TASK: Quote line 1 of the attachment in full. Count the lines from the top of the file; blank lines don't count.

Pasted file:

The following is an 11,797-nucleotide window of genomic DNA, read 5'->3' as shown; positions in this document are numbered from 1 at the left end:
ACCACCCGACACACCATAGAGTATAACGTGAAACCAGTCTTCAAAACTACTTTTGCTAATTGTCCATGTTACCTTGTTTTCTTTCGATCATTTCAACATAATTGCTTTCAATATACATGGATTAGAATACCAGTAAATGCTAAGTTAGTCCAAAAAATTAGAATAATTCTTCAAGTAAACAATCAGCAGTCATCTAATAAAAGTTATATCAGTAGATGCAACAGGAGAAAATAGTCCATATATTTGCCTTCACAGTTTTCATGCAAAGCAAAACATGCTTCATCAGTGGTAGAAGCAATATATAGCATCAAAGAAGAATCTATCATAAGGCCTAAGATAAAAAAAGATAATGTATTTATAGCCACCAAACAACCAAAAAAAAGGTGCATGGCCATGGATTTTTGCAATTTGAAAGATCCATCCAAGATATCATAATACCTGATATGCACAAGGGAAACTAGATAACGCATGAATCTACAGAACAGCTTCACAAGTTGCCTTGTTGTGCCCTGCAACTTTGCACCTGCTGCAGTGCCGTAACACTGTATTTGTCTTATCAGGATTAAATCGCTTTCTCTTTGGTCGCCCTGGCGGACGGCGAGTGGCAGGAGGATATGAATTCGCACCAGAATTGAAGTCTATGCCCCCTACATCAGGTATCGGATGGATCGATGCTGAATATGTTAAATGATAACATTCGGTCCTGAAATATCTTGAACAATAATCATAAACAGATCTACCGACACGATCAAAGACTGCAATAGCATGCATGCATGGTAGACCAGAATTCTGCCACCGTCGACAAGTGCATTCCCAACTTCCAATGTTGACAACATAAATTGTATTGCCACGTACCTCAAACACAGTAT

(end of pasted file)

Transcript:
The following is an 11,797-nucleotide window of genomic DNA, read 5'->3' as shown; positions in this document are numbered from 1 at the left end: